Thursday, July 28, 2016

Tarot of the Animal Lords: Freewriting

For freewriting, I chose I. The Magician, XI. Strength, and XVII. The Stars from the Tarot of the Animal Lords. I focused on them in order from The Magician to The Stars. (The Tarot of the Animal Lords refer to XVII. The Star as “Stars.”) As I was freewriting, I experienced each card differently. Then as I went from one card to the next, they flowed together as one. The Magician created the reality for Strength to perceive. From Strength comes the ability to receive spiritual guidance from The Star.

I. The Magician features a fox playing “find the bean” game on a toad stool. He is standing in a briar patch. Watching the fox is a scarlet tanager and a mouse. At first glance, the fox is an illusionist simply switching the bean around. As I pondered the adage, “The hand is quicker than the eye,” I perceived that the fox is also an alchemist. With his gestures, he weaves illusion into reality. As the mouse and bird watch, he weaves them into his new reality. Making the beans appear and disappear under the cups, he challenges his audience to ponder if there really is a boundary between reality and imagination.
 
 Traditionally, The Magician combines the four elements into a fifth of the spirit. The elements are represented as the bird (air), the mouse (earth), the cups (water), and the thorns (fire), in this card. The fifth element is represented by the toadstool, the alchemy of the imagination. We, as the audience, become participants in The Magician’s creation. We join in the illusion and unite with the Magician. We bring the vital element, the spark to weld the two worlds. The Magician, as the midwife, helps to birth the new world of magic realism.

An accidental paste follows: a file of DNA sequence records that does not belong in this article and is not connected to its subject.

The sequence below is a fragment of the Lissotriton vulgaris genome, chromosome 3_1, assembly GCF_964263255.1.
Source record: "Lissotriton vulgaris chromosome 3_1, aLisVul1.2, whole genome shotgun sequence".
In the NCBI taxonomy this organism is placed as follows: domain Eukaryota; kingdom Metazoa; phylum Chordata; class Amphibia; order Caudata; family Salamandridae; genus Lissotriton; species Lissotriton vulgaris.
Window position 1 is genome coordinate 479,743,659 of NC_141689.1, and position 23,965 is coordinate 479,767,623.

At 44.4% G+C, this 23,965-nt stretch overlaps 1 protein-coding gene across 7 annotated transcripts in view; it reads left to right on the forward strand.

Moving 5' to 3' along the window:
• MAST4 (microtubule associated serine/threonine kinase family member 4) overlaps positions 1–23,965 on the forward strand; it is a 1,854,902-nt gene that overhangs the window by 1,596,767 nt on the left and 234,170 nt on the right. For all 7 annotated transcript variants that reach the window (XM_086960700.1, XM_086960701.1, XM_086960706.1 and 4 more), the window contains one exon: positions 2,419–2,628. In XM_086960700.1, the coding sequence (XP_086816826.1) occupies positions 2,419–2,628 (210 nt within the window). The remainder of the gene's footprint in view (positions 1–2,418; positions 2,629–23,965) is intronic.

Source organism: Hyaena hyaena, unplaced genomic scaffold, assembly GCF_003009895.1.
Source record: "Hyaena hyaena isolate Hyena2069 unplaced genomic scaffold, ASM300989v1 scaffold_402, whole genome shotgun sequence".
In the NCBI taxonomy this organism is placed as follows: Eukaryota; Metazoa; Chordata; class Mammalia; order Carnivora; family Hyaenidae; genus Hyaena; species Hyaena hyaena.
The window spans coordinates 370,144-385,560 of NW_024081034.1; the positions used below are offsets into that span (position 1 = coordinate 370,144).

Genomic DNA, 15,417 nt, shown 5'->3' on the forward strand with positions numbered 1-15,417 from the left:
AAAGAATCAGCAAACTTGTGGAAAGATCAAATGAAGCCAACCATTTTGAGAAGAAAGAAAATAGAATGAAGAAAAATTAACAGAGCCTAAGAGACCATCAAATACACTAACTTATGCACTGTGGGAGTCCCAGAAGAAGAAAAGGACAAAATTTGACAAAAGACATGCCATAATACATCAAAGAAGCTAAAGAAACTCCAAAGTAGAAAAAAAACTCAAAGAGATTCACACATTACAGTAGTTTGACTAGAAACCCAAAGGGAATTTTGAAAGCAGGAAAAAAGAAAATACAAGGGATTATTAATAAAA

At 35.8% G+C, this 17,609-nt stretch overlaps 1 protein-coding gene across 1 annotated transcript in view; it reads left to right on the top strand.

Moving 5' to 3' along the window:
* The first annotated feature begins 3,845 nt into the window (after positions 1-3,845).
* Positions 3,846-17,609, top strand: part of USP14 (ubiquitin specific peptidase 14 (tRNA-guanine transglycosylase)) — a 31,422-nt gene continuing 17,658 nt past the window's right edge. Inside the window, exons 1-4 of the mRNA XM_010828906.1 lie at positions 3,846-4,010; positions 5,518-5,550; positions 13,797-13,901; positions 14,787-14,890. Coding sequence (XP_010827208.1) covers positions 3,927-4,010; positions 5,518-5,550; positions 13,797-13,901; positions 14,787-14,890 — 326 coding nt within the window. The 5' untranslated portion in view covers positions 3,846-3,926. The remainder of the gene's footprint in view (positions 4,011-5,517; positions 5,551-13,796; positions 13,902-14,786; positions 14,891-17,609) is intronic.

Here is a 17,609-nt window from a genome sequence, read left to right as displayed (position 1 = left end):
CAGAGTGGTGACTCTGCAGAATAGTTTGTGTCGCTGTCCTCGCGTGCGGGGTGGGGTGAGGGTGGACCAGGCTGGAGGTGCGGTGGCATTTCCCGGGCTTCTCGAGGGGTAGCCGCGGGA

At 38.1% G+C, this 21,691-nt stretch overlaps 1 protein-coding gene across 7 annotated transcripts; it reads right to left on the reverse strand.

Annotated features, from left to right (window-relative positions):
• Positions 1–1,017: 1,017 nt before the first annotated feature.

XI. Strength depicts a mongoose embracing a cobra, as the earth under them is opening up. Behind them, several volcanoes are spewing out ash. While chaos erupts around them, two salamanders intently watch the battle between the mongoose and the cobra. Strangely, the watching salamanders are active, while the mongoose and cobra remain frozen in time.
 
 My freewriting enabled me to understand how strength balances the chaos and order. The mongoose is calmly focused on the cobra, while the cobra is focused on the chaos. There is stillness within the whirlwind. Strength becomes the balance between the rational and the irrational. If the mongoose places too much focus on the cobra, he will fall into the cracks opening underneath him. If the mongoose is distracted, the cobra will slip away. Strength is deciding when to hold on and when to let go. The salamanders remind us of the choices that we have to make to keep the balance. 

XVII. The Stars features a seahorse pouring out light as he kneels on a lily pad. Beside him on another lily pad is a nesting grebe. Stars in the sky and reflected in the lake surround the pair. A glowing star dominates the sky, as the pair float in serenity and peace. A feeling of spiritual rest fills the card.
 
 In freewriting, I pondered the grebe. Why did the artist include her in the picture? What does the grebe have to do with the stars? The seahorse pours light from the sky into the lake. He is replenishing the waters of life from the heavens. Meanwhile, the grebe is simply nesting on a lily pad.
 Grebes are noted for their graceful mating. Therefore I reasoned that the grebe was the representation of “grace.” Sitting on her nest, the grebe patiently hatches the new soul. This self will be infused with the waters of life. Therefore The Star is the soul at peace after being created by the Magician and honed by Strength. 

 Freewriting provided me with an entry into each of the cards. It allowed me to focus as I let my mind wander to consider the deeper meanings in each of the cards. Freewriting allowed free association, which brought about a deeper inquiry. For me, it was a good method to get to know the cards.

Thursday, July 21, 2016

Thorny Devil: Problem Solving